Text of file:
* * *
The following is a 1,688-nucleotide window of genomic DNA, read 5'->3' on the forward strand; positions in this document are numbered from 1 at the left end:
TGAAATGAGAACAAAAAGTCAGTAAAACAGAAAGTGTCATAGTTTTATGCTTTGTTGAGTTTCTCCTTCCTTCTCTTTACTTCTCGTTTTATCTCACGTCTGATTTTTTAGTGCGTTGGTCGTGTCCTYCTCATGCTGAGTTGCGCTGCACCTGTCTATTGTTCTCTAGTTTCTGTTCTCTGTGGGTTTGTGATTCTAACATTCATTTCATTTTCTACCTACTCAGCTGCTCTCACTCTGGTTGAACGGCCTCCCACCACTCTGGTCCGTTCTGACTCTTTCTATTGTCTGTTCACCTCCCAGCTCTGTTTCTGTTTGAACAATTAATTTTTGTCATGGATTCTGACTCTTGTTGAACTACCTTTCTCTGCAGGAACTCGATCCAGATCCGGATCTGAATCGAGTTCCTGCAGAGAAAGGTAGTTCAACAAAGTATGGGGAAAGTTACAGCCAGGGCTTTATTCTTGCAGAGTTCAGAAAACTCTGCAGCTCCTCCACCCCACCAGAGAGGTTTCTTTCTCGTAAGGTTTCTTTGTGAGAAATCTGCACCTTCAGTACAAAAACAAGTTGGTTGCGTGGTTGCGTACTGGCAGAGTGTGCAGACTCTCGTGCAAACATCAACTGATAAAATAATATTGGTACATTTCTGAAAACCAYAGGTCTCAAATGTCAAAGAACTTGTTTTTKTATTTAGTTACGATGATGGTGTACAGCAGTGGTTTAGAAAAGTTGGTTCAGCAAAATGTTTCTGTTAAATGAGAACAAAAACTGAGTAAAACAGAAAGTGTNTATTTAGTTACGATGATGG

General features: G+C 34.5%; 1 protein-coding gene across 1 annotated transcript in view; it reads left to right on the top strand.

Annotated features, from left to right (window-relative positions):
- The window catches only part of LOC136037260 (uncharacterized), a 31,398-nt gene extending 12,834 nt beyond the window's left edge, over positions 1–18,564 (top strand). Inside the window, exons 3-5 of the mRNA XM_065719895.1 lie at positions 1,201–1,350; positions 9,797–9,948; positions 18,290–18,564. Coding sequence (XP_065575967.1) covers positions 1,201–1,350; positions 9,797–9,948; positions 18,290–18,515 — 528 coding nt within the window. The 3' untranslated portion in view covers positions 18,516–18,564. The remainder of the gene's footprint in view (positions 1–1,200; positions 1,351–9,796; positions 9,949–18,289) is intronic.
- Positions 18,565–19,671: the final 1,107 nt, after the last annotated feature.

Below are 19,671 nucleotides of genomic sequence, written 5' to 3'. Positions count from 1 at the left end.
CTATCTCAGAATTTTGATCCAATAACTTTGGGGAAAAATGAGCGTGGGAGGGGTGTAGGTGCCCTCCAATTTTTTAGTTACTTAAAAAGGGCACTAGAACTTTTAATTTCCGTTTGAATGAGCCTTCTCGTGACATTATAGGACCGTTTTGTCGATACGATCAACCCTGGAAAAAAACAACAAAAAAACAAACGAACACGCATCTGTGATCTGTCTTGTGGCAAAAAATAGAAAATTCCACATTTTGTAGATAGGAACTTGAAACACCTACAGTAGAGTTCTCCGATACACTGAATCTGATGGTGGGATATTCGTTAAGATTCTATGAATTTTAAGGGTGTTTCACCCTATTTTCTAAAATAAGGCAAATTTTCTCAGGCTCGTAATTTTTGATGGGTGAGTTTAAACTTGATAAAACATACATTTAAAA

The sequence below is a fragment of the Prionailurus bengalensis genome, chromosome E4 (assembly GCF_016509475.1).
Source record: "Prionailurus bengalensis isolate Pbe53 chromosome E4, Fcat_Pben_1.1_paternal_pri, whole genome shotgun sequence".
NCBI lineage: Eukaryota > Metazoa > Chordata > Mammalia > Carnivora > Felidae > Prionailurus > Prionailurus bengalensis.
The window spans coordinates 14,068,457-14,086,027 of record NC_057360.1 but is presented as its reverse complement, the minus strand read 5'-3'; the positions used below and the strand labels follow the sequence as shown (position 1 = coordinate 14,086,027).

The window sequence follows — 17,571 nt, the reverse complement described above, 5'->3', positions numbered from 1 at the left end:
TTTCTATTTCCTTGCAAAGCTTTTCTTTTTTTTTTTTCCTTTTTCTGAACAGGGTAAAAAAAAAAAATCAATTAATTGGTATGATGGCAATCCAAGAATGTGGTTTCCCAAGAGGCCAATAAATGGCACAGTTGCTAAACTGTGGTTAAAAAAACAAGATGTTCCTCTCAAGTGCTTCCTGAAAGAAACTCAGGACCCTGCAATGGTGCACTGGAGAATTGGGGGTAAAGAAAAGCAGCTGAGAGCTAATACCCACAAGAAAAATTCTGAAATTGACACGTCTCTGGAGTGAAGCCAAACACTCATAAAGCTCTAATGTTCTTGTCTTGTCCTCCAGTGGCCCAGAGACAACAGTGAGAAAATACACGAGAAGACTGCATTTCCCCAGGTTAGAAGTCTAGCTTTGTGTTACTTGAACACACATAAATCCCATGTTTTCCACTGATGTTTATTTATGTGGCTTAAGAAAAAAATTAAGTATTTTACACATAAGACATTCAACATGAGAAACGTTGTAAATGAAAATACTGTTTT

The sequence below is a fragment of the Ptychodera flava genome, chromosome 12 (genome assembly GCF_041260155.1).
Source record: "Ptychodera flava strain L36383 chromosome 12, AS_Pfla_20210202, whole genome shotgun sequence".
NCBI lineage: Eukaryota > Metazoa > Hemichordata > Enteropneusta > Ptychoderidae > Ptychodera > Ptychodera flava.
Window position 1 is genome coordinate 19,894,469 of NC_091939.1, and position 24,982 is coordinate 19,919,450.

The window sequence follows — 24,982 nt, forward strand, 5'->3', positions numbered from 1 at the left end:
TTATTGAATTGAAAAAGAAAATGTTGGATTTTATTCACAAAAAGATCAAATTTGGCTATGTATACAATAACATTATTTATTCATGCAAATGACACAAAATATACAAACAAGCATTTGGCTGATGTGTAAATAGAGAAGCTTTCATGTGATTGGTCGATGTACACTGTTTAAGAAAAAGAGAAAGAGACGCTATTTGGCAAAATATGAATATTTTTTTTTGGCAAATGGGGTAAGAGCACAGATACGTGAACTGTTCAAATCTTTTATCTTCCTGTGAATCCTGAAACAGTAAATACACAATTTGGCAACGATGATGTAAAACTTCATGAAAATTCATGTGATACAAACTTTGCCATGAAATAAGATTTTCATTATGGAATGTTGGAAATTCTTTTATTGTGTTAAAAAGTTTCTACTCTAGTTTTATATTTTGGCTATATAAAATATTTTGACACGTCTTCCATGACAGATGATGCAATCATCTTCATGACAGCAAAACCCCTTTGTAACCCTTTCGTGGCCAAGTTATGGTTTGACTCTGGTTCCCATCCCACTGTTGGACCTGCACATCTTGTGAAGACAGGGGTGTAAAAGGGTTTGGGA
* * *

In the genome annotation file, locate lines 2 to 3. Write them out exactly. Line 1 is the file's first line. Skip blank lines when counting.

TGAAATGAGAACAAAAAGTCAGTAAAACAGAAAGTGTCATAGTTTTATGCTTTGTTGAGTTTCTCCTTCCTTCTCTTTACTTCTCGTTTTATCTCACGTCTGATTTTTTAGTGCGTTGGTCGTGTCCTYCTCATGCTGAGTTGCGCTGCACCTGTCTATTGTTCTCTAGTTTCTGTTCTCTGTGGGTTTGTGATTCTAACATTCATTTCATTTTCTACCTACTCAGCTGCTCTCACTCTGGTTGAACGGCCTCCCACCACTCTGGTCCGTTCTGACTCTTTCTATTGTCTGTTCACCTCCCAGCTCTGTTTCTGTTTGAACAATTAATTTTTGTCATGGATTCTGACTCTTGTTGAACTACCTTTCTCTGCAGGAACTCGATCCAGATCCGGATCTGAATCGAGTTCCTGCAGAGAAAGGTAGTTCAACAAAGTATGGGGAAAGTTACAGCCAGGGCTTTATTCTTGCAGAGTTCAGAAAACTCTGCAGCTCCTCCACCCCACCAGAGAGGTTTCTTTCTCGTAAGGTTTCTTTGTGAGAAATCTGCACCTTCAGTACAAAAACAAGTTGGTTGCGTGGTTGCGTACTGGCAGAGTGTGCAGACTCTCGTGCAAACATCAACTGATAAAATAATATTGGTACATTTCTGAAAACCAYAGGTCTCAAATGTCAAAGAACTTGTTTTTKTATTTAGTTACGATGATGGTGTACAGCAGTGGTTTAGAAAAGTTGGTTCAGCAAAATGTTTCTGTTAAATGAGAACAAAAACTGAGTAAAACAGAAAGTGTNTATTTAGTTACGATGATGG

General features: G+C 34.5%; 1 protein-coding gene across 1 annotated transcript in view; it reads left to right on the top strand.